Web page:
Alvarez also mentions some of disadvantages of opting to rent a condominium unit near DLSU. He agrees with Francisco that living along Taft Ave. would entail additional expenses on top of the already expensive tuition fee of the University relative to other colleges. He highlights unhealthy food intake and exposure to vices such as drinking and smoking because of peer pressure as two of the expected trade-offs of living in condominiums or dormitories.

Infographic by Micah Coronel & Giselle Que

Opportunity Costs

Presently, there have yet to be much study conducted on the relationship of living in proximity to the University and its effects on a student’s academic performance. There is, however, a record of a comparative study conducted by AB Humanities students back in 1998, which compared the lifestyles of Liberal Arts students who regularly commuted and who stayed in a dormitory.

The tests involved assessing the groups’ reactions to various forms of distractions and the coping mechanisms they applied. The results of the study showed that those who commuted to school fared better and had shown to have better study habits compared to those who did not commute.

Alvarez defends that he prefers living near the campus over going home every day since he gets to focus more on his studies when he’s alone. He adds that living alone gives him a glimpse of what to expect after graduating like paying for rent and for all utilities. Alvarez is a consistent Dean’s List awardee.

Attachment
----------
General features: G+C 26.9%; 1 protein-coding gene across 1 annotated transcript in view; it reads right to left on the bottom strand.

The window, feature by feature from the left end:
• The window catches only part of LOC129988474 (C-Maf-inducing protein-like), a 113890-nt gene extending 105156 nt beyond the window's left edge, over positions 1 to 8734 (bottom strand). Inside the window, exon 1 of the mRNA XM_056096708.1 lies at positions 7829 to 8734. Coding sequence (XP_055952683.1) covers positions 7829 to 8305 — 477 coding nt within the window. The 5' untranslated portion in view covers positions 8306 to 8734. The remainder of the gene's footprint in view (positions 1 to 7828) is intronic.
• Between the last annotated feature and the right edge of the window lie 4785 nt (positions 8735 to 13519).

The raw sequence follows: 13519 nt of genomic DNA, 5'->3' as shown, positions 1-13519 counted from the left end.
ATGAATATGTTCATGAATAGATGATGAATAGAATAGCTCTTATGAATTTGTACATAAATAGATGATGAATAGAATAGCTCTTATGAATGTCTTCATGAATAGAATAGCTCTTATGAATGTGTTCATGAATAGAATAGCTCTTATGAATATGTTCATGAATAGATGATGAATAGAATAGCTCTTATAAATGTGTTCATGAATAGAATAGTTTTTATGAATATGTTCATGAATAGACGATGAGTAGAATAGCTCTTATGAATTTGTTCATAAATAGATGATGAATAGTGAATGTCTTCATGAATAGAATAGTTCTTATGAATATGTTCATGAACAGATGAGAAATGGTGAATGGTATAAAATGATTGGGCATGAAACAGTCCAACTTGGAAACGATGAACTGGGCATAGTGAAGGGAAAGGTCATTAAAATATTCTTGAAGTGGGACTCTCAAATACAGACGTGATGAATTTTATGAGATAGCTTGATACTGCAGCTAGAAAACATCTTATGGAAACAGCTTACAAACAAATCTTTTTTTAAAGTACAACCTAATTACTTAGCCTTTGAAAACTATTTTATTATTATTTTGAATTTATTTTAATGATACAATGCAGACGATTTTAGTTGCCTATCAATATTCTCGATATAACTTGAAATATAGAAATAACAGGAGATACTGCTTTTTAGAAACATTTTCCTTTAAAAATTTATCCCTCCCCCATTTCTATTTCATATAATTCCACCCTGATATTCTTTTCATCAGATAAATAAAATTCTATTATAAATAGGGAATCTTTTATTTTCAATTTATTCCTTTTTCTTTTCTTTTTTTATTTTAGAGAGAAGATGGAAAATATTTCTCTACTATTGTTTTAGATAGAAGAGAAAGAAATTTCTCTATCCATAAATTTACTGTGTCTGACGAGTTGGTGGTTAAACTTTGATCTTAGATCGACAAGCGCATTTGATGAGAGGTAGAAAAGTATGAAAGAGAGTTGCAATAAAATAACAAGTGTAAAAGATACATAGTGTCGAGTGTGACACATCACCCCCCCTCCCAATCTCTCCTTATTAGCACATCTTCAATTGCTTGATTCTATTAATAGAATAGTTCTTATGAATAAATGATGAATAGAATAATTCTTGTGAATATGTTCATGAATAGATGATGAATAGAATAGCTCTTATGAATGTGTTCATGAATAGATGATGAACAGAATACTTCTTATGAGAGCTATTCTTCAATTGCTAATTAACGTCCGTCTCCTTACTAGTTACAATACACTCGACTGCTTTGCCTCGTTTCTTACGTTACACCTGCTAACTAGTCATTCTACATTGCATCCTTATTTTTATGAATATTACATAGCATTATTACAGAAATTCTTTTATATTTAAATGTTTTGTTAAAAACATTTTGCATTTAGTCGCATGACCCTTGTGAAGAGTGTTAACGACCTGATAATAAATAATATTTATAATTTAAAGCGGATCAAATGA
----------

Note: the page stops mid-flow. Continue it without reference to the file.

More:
There was also a study conducted by the Norwegian University of Science and Technology on the geographical proximity of students attending secondary school and its impact on graduation rates. The research showed that there was a positive effect on a student’s odds of graduating if they spend a shorter amount of time traveling to school.

Suiting the lifestyle

Lara Bacani, a leasing manager at the most recent establishment across the University, Torre 2, shares that most investors who know the market are keen on securing condominium units because they know they are capable of generating income due to the presence of students who are in search of available units to rent. Investors need not be parents, although she shares that most of those who do invest see having children who are currently studying at the University as a venture opportunity.